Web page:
Professional Development for Educators in Pittsburgh: Carnegie Science Center

Carnegie Science Center is a popular spot for a play date, where children and adults can experience science first hand. It is also home to a Chevron FabLab, a digital fabrication laboratory for innovation and invention.  The Carnegie FabLab holds camps and programs for children 8 – 18.  Its mobile lab brings in depth digital fabrication experiences to schools and events.

carnegie science center

Early morning outside the FabLab

carnegie science center mobile fablab

The Carnegie Science Center mobile lab at Maker Faire Pittsburgh 2015.














One of the programs that Carnegie runs is their Teaching Excellence Academy.  In November, Sallye Coyle from ShopBot led a session in Digital Fabrication for Educators.

Digital Fabrication for Educators:

ShopBot CNC, Laser cutter, and 3D printer
Date: Thursday, Nov. 17 and Friday, Nov. 18;
9 am – 3 pm daily, with an optional open lab on Friday from 3 – 5 pm
Cost: $200 for two-day workshop
Audience: K—12 teachers and administrators
Fab Lab Carnegie Science Center welcomes Sallye Coyle from ShopBot as a guest educator for this two-day intensive training. For teachers or administrators with digital makerspaces in their schools, or those who are putting together makerspaces, this training is essential. Educators will gain experience with 3D scanning and printing, designing for the laser, vinyl cutter and ShopBot. Participants will be immersed in multi-platform CNC projects, experiencing first-hand the design and engineering cycle used in digital fabrication. With an optional open lab on Friday afternoon, participants will be able to move deeper into creative design for CNC machines and have some fun in the process.


A major focus of the workshop was to show that the work flow is the same for all the digital fabrication tools: use a form of CAD (computer-aided-design) software to get the “what and where” into the computer, set the “how” for the digital fab tool* and look desired, and then let the computer control the machine while it does its work. Since the large format (4’x8’) ShopBot PRSalpha CNC tool is often the most intimidating tool in a lab, we started there.  To give everyone a sample of the entire process, we used VCarve Pro, the CAD/CAM software shipped with a ShopBot, to:

  • design a sign
  • toolpath it to engrave the lettering with a V-Bit
  • generate the code for the ShopBot to follow
  • set up the ShopBot run the file

Creating the Files

Then it was time for everyone to create their own files.  First, the attendees had to measure the size of the various scraps of material they had to work with so they could input the data into the CAD software. Some chose simpler designs with text only, others downloaded bitmaps from the internet and traced them. Toolpathing options included engraving with a V-bit, and using an endmill bit to pocket or to profile along the vectors to cut out the designs. Giving the attendees time to design their own pieces rather than follow a set tutorial is labor intensive for the instructors, but it also allows the attendees to work through their questions while an expert is there to help them. They can also learn from other people’s techniques and mistakes.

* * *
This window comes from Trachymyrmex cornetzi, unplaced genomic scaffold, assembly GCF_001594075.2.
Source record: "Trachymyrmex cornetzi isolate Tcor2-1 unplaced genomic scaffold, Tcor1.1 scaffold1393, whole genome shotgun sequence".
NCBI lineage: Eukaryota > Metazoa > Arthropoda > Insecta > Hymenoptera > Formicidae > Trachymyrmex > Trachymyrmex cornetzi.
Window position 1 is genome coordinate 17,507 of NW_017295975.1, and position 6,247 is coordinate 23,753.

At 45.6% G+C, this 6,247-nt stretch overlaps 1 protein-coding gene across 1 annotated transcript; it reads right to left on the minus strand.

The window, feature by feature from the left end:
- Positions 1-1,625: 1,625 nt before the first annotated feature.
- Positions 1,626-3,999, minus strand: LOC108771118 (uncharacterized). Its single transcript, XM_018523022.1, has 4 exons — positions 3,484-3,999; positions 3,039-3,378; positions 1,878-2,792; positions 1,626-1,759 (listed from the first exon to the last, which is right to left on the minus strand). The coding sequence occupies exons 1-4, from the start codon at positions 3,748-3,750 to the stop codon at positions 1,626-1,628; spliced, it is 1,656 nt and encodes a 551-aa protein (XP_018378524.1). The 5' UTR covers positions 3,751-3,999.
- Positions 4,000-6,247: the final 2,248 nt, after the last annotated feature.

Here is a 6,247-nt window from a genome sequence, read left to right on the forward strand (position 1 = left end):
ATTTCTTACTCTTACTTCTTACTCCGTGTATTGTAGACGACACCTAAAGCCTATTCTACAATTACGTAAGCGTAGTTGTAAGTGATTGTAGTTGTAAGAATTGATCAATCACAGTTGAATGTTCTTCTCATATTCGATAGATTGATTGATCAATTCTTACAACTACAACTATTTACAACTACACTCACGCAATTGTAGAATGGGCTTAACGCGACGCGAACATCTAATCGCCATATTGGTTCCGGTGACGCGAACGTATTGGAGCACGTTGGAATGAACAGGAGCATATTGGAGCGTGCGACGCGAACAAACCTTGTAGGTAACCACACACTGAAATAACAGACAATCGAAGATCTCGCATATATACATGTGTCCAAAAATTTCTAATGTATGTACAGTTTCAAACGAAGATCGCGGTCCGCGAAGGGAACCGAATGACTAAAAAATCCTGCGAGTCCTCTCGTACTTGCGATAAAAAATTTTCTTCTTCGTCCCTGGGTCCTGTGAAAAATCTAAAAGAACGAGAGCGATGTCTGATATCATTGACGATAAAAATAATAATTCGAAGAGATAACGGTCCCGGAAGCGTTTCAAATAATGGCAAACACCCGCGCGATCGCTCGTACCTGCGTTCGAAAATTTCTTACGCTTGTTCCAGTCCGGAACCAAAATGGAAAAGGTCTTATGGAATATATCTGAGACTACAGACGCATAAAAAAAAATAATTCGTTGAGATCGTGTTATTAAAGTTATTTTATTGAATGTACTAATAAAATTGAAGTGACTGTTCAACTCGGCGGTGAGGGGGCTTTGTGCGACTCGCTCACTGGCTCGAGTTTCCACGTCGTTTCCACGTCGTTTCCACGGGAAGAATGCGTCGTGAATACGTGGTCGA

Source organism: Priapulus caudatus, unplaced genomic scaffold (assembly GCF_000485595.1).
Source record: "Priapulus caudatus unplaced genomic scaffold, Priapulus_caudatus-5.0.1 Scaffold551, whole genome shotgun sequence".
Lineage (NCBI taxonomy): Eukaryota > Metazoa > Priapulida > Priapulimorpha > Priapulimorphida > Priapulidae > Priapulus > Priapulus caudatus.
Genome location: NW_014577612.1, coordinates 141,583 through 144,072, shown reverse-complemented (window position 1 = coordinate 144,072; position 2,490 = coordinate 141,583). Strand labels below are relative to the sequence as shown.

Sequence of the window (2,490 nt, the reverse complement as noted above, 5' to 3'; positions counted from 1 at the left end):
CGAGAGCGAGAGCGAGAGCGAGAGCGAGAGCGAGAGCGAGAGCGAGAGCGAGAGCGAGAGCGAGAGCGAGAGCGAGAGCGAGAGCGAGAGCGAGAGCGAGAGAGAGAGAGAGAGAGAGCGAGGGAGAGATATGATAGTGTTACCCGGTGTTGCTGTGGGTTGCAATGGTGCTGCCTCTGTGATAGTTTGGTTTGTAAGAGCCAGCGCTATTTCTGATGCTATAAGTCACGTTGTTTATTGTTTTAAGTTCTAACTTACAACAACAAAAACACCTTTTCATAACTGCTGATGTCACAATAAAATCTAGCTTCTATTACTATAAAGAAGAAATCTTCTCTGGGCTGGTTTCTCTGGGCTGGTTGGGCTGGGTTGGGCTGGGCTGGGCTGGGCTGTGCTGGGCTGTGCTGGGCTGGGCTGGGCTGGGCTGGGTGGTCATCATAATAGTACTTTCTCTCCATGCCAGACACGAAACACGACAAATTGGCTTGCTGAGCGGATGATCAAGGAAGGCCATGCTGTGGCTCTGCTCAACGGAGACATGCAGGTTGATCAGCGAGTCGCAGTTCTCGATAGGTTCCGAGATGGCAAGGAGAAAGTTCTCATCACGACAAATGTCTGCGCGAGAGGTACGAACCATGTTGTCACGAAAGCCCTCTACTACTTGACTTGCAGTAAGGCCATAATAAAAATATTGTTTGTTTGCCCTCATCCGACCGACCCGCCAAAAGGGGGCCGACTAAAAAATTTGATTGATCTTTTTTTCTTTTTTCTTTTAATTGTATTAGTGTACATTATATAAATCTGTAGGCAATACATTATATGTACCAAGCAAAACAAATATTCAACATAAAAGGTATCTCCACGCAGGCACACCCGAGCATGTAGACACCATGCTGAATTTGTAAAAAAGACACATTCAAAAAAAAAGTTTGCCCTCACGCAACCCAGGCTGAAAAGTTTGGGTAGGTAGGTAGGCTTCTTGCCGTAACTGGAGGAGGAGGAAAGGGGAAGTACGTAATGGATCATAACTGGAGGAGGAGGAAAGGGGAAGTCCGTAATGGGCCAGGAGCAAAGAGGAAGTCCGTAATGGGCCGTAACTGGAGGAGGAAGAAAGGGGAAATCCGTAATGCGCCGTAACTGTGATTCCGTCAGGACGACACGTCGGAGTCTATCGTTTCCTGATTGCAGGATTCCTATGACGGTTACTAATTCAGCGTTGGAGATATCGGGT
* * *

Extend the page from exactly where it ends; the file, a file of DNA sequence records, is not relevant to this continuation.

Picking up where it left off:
measuring material for CAD

Tracy and Emily from New Castle High School measure their material to prepare for creating their CAD files. They will each claim half of the material for themselves.

shopbot hold down

Tracy’s sign is complete. Her hold down technique was to mark in the CAD file where it was safe to put a hold down screw through the board into the ShopBot table.












Alternate hold down on ShopBot

Emily’s work is on the same board, and required a bit more creative hold down technique since she did not want holes in her creation. She used Tracy’s hold down screws at one end, and a clamp at the other. Since the best place for a clamp was on top of one of her designs, she machined the concentric squares pictured above with a clamp in an out-of-the-way location. With the ShopBot shut down, she then moved the clamp to rest on the machined part and ran the remaining toolpaths.

CAD ShopBot

Liz from Carnegie and Raquel, and art teacher who supports STEAM at her high school, simulate Raquel’s design on the screen.

















filming shopbot

Raquel photographing the ShopBot in action.

sign cut on shopbot

Success!!! Raquel commented that she will now be spending all of her spare time using the CNC in the FabLab at New Castle High School.











designing in vcarve

Randy from ShopBot (right) helps Mark and Eric with their VCarve files. Although they use Inventor for CAD software as part of the PLTW program at their school, Mark and Eric found VCarve to be easy to design in, and terrific for creating the toolpaths for their 2D and 3D design files.

ShopBot gears and saw blade

Mark and Eric have an older CNC (not a ShopBot) with a router in their school. They loved the quiet of the spindle on the ShopBot PRSalpha in the FabLab.